Violet Alford - The Hobby Horse and other Animal Masks

In Minehead, there is luck in greeting and paying up to the Hobby Horse who ventures out on May Day. This Somerset town is in part defined for insiders and outsiders by this celebration of the return of spring. Minehead has even customised the calendar - Warning Eve or Show Night is the local name for April 30 when the Sailor's Horse (illustrated by Ed Briant, top left) first ventures out. He dances to his own tune in the streets with drum and melodeon played by the 'sailors' who attend him. He searches out money in the pubs and originally would cheekily sneak into houses too leaving good luck behind him. At 6 o'clock on May morning, with no one to see, the Sailor's Horse bows three times to the sun, he then makes his way around Minehead. Chasing children, seeing off the Dunster Horse and the Town Horse if they emerge, prancing precariously near the waters edge by the harbour; seriously seeking donations and sustenance all the way, he does not rest until after the 3rd of May and visits to nearby Periton and Cher. 

At the same time the equally robust 'Old Hoss' will be busy in Padstow on the north Cornish coast. Black, light on his feet and bold with the ladies, he is accompanied by 'the Teaser' together they rampage, dance and explore the repertoire including the Night Song, Day Song and more.

Over how long have these traditions evolved? The Minehead custom may have grown out of beating the bounds, or repelling Viking attacks, or a shipwreck involving a drowned cow, academics and locals muse and disagree. Like so much in our surroundings some things have persisted for a very long time, clinging on through moments of vulnerability. In Padstow the story goes that with hardly a man left to the village after the Great War the women took over "And if we hadn't carried un, the police'd have forbidden un ever to come out again. So we carried un".Celebration is one potent way of passing on the knowledge of a place (one day's festival means 364 days rehearsal they say) and being particular does not make it parochial. Hobby horses (and other beasts) are active from Portugal to Greece, Norway to Romania, India too. Compare too the Lion Dance at Chinese New Year where generations of revelry across thousands of miles have preceded the celebrations in Soho and Manchester. When you look below the surface, it is exciting to see just how connected we are to the world and yet how particular a locality reveals itself to be.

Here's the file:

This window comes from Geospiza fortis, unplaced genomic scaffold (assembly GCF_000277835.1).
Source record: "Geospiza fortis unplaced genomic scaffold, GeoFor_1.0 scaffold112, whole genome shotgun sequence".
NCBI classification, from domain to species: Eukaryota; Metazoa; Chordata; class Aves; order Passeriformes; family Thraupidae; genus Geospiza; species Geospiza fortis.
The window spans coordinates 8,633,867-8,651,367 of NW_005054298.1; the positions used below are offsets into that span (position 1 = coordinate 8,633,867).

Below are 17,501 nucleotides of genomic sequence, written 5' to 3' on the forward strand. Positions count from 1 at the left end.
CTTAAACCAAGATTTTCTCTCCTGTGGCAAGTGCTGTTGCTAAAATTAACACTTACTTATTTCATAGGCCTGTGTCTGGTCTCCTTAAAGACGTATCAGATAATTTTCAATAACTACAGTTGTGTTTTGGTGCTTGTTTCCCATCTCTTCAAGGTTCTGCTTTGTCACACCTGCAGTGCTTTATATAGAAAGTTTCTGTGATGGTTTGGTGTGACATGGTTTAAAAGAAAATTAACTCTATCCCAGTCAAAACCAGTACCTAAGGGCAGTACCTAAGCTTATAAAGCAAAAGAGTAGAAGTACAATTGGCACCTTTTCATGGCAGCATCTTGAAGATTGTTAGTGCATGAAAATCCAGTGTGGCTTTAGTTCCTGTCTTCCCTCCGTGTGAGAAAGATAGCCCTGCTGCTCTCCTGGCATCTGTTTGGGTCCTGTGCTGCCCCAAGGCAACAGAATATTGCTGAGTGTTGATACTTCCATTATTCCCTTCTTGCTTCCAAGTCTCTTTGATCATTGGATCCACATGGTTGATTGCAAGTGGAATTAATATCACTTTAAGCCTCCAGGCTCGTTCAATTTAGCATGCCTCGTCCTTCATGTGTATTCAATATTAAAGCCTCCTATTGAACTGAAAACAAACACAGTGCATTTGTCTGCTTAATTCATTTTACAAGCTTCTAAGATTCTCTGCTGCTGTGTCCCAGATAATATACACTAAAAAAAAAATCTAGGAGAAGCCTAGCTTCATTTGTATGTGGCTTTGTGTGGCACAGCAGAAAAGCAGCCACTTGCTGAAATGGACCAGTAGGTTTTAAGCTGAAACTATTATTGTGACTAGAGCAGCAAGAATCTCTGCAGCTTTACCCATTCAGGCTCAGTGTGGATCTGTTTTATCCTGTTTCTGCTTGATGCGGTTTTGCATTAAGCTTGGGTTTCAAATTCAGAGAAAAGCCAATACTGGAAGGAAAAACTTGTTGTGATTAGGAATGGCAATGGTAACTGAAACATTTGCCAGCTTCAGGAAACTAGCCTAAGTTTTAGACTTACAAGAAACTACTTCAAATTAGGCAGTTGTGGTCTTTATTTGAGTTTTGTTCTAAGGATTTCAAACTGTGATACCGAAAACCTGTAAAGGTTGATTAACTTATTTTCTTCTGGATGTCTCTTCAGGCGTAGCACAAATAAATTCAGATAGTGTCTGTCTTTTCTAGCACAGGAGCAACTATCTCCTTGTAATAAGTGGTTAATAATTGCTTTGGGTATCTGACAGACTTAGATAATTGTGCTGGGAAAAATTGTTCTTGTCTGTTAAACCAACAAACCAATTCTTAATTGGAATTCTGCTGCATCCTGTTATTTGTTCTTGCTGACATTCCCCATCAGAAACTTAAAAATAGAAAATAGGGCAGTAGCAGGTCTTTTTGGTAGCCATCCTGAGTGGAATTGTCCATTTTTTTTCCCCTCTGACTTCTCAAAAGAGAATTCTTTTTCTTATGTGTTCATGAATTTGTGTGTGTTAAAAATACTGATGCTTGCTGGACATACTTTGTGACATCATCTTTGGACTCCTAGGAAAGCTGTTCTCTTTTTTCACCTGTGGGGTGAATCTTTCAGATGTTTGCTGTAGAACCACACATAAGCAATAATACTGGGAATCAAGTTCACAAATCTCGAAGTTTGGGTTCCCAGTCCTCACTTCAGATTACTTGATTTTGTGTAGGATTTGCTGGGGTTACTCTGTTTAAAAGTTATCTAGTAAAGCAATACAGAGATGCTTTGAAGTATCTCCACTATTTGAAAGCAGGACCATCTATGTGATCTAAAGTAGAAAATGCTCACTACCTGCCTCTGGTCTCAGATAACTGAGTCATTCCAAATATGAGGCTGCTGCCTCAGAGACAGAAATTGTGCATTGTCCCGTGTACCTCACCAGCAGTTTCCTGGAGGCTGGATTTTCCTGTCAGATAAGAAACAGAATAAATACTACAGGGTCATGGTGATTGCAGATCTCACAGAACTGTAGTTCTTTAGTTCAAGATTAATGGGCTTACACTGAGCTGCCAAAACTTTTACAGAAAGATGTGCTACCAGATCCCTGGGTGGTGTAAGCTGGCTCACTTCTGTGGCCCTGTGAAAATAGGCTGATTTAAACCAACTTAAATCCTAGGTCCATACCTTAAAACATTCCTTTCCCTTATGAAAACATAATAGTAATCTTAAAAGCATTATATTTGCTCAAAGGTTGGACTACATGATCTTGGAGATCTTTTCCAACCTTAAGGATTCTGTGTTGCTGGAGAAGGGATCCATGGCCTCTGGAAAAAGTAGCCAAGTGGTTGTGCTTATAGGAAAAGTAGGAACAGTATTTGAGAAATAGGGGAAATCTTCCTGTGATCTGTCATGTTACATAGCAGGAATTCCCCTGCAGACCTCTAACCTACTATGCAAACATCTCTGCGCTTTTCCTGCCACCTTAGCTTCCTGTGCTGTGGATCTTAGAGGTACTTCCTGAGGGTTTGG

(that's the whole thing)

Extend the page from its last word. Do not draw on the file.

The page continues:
In Oxfordshire a brand new gathering is taking root. The Banbury Hobby Horse Festival is being built to honour a nursery rhyme, to reinforce the identity of the place. Always a three-day event ending on the first Sunday in July, Banbury will welcome many beasts to its streets, to perform and dance, to race, to joust, to be admired. Accounts of the first three years suggest that there will be a lot of horsing about. Traditions have to start sometime and if they have a good reason for being in a place, whether legend or geology, they may persist and change for a thousand years.

Find out what hobby horses you can see around the country ...

Horses ... alive and kicking